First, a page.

Fixed-term & periodic tenancies

There are two types of tenancy agreements. The first is a ‘fixed-term’ agreement, which runs for a set period of time (usually 6 or 12 months).

The second type runs from week to week or from month to month and is called a ‘periodic’ agreement.

A fixed-term agreement can become a periodic agreement. For example, you could sign a 12-month agreement with your landlord but remain in the premises beyond 12 months. Unless a new agreement is signed, the tenancy automatically becomes periodic.

The same rights and responsibilities apply, except that different rules apply when it comes to ending your tenancy (see ‘Ending a tenancy’).

As a rule, it is harder for your landlord to evict you if you have a fi xed-term agreement. However, it can be costly if you wish to move out before the end of the fixed term (see ‘Breaking your lease’).

Entering into a fixed-term agreement

  • tip Do not sign a fixed-term agreement that allows for rent increases during the fixed term. (See ‘Rent increases’ for more information.)

A landlord (or their agent) must give you a copy of the agreement and any other documents that form part of the lease (eg owners’ corporation rules) before you are asked to sign.

The lease must be in the standard form. If necessary, seek advice from the Tenants Union before you sign, especially if there are ‘additional terms’ attached.

Once signed, your landlord or agent must give you a copy of the agreement and any other relevant documents within 14 days. Keep your signed copy of the agreement and any other relevant documents in a safe place.

  • tip Do a thorough inspection and make sure you are happy with the property before you pay your landlord any rent or bond money.

Other documents & information

At the beginning of a tenancy, your landlord must give you:

  • Renting a Home: a guide for tenants (red booklet from Consumer Affairs Victoria)
  • 2 copies of a Condition Report (if you have paid a bond), completed and signed by your landlord or agent
  • the landlord or agent’s full name, address and telephone and fax numbers
  • a statement setting out the agent’s power to authorise urgent repairs (if your landlord has an agent), the maximum amount of urgent repairs they can authorise, and the agent’s telephone or fax number for urgent repairsIt is an offence for your landlord or agent not to provide you with the above information. (See ‘Complaints about landlords & real estate agents’.)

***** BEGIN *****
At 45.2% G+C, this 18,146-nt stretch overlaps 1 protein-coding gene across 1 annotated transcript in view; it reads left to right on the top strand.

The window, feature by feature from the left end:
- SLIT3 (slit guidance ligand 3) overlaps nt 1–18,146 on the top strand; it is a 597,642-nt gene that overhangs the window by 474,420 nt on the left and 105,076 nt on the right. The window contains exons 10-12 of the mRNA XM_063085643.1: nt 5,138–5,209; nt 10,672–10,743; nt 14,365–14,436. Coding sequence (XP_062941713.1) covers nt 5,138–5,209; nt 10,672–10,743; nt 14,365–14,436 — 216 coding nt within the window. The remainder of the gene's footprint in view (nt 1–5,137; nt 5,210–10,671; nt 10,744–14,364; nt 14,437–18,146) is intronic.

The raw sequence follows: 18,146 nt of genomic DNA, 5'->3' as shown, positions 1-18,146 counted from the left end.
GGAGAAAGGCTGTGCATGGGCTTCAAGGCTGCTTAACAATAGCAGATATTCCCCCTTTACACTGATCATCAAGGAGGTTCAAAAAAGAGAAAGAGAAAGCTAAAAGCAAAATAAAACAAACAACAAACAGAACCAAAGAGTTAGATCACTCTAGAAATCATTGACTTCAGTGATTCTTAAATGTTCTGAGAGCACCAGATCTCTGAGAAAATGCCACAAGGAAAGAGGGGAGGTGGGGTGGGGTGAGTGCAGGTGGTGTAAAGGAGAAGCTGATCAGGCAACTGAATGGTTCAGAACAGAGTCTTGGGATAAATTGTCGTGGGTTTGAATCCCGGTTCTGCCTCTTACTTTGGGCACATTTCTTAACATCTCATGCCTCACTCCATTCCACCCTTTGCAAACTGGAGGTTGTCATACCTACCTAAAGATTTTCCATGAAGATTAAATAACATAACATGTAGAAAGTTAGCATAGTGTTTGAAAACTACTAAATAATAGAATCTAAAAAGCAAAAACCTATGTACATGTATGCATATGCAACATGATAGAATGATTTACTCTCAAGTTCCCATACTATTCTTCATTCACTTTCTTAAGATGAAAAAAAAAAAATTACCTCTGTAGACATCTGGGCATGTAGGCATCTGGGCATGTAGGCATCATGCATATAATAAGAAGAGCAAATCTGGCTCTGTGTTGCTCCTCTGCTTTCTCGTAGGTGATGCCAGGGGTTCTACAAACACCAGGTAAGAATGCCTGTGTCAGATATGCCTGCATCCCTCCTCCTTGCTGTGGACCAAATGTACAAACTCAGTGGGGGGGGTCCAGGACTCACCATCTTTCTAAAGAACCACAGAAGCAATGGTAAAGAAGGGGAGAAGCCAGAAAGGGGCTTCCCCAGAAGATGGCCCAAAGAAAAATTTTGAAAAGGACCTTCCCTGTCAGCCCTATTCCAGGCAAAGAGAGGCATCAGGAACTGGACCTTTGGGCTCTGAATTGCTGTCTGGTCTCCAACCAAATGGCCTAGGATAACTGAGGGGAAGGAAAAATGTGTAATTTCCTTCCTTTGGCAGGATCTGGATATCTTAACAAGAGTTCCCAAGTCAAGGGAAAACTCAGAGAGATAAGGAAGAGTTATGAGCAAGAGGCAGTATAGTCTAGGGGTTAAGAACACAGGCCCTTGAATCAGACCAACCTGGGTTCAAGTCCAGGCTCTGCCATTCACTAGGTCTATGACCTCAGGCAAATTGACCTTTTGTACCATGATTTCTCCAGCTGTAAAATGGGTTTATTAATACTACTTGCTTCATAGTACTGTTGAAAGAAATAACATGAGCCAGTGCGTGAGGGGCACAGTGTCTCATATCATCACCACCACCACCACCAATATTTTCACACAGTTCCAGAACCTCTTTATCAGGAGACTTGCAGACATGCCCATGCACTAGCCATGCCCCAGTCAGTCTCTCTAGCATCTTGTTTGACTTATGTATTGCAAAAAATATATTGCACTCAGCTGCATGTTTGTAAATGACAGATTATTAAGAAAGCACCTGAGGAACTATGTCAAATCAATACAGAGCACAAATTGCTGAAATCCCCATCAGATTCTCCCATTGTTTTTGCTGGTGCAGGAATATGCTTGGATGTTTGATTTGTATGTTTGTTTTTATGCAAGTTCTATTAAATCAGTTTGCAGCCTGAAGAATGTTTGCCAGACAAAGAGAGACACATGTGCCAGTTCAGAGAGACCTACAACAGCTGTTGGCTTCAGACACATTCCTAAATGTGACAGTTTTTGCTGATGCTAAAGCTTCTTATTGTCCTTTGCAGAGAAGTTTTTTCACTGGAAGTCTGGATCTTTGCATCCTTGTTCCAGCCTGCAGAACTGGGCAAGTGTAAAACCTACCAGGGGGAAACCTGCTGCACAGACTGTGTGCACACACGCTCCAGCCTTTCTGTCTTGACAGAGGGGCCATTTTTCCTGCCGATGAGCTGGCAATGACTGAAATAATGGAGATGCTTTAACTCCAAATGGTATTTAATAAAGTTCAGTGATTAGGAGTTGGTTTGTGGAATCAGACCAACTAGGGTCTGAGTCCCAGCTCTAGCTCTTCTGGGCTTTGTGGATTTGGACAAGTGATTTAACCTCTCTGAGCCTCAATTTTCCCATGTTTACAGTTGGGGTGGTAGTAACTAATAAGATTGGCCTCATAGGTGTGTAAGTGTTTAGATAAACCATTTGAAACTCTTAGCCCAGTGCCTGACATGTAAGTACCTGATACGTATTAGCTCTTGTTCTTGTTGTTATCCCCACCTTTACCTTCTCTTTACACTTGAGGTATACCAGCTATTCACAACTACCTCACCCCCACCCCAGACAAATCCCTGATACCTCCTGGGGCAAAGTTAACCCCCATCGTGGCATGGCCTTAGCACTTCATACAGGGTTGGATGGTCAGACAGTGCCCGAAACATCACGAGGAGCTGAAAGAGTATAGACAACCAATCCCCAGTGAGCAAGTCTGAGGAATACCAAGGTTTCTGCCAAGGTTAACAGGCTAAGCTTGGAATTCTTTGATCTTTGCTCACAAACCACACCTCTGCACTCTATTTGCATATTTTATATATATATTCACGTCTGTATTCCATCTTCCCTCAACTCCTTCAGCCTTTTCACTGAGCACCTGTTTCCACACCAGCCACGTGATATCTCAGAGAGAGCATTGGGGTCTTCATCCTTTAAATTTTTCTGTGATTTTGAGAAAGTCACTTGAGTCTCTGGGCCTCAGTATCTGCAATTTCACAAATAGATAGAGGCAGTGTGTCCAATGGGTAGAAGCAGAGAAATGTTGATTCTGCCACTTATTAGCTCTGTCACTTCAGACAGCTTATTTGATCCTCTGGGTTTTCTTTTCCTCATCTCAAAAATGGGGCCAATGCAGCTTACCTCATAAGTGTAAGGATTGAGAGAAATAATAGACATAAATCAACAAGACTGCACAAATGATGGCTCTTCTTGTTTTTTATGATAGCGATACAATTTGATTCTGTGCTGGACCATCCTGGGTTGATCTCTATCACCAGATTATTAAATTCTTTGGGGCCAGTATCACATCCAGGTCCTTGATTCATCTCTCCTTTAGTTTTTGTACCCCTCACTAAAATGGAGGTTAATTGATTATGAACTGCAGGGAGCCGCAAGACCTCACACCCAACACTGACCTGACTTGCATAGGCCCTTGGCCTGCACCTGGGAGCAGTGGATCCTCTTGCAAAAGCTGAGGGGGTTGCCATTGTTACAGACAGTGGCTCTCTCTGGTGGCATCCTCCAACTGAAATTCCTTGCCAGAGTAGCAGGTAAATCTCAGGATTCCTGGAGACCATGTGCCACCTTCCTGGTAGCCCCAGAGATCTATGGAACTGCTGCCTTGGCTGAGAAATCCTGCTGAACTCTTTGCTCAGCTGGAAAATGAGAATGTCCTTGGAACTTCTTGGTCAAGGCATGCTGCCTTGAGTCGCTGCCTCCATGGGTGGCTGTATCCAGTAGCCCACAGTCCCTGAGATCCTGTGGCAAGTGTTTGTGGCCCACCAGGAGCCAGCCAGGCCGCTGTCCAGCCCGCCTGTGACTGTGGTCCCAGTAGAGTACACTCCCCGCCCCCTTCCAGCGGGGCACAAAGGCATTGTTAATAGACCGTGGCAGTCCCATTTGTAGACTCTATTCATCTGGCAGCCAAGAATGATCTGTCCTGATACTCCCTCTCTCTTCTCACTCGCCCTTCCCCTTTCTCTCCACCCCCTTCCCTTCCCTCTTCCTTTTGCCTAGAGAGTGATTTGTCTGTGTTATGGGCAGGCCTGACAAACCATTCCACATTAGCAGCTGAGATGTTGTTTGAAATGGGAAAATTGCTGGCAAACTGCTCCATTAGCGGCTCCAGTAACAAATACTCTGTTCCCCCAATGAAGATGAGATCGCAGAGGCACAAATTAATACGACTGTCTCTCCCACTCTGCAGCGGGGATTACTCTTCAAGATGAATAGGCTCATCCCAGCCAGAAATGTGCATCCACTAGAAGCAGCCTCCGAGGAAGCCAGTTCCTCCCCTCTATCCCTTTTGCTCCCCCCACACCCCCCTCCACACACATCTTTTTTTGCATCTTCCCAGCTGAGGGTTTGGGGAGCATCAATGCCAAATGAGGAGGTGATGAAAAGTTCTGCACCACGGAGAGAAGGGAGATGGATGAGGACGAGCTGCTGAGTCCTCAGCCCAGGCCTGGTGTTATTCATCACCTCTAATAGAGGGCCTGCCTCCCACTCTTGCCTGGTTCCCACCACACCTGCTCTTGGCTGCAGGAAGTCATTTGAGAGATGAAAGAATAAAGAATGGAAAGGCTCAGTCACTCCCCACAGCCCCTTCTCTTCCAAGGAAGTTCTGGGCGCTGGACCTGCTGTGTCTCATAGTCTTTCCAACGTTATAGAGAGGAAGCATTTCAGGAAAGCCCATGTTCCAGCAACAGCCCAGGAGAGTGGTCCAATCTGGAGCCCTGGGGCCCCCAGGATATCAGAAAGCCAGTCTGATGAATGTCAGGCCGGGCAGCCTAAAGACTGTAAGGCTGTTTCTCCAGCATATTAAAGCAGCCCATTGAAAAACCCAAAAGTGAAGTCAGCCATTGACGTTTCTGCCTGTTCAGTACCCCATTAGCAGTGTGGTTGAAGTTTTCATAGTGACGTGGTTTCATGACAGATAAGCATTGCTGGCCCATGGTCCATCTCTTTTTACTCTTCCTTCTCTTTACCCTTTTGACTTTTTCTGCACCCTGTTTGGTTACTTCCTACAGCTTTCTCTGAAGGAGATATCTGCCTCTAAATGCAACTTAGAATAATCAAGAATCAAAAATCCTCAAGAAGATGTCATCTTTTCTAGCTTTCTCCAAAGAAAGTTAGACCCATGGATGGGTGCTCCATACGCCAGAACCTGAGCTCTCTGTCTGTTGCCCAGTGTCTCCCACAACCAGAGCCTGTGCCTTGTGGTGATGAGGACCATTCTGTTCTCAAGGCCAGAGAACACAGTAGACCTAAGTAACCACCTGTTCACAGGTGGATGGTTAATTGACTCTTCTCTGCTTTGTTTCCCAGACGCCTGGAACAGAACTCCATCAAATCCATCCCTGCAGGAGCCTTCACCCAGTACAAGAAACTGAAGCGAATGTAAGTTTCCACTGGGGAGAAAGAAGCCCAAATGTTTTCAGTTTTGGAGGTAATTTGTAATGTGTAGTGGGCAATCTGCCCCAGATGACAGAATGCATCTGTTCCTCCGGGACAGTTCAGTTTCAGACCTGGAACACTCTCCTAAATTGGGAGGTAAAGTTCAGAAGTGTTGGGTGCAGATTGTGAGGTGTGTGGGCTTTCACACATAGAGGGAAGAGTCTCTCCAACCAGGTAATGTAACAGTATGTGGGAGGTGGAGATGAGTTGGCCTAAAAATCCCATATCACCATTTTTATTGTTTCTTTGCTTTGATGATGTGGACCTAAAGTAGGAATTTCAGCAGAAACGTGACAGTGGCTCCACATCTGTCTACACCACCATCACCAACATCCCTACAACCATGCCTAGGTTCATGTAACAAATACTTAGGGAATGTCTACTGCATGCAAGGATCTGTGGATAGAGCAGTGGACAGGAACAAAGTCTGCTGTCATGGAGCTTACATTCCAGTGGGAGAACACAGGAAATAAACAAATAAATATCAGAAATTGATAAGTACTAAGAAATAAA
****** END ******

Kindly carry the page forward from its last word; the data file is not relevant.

Ending a fixed-term tenancy

To end a fixed-term tenancy you can:

  • serve an immediate Notice of Intention to Vacate
  • let your tenancy run its course
  • break your lease
  • give your landlord a 14-day Notice of Intention to Vacate if they have failed to comply with a Tribunal order
  • give your landlord a 14-day Notice of Intention to Vacate if they have breached the same duty on 2 previous occasions and each time you gave your landlord a Breach of Duty Notice
  • apply to the Tribunal to end the tenancy on the grounds of hardship
  • ‘assign’ your lease to another tenant

The following sections briefly explain each of these options, along with their advantages and disadvantages.

Serving an immediate Notice of Intention to Vacate

If the property is unfi t for human habitation or is unsafe, you can serve your landlord with an Immediate Notice of Intention to Vacate.

If the property is uninhabitable before you move in, you can serve your landlord with a Notice of Termination.

If your landlord disputes your claim that the premises are unfit for human habitation, contact the Tenants Union for advice.

Letting your tenancy run its course

You can end your fixed-term tenancy by letting it run its course and moving out on the last day of the fixed term.

This is the easiest and cheapest way to end your fixed-term tenancy. In most cases, you still need to give your landlord 28 days’ written notice if you plan to end your tenancy on the day that your fixed-term agreement ends.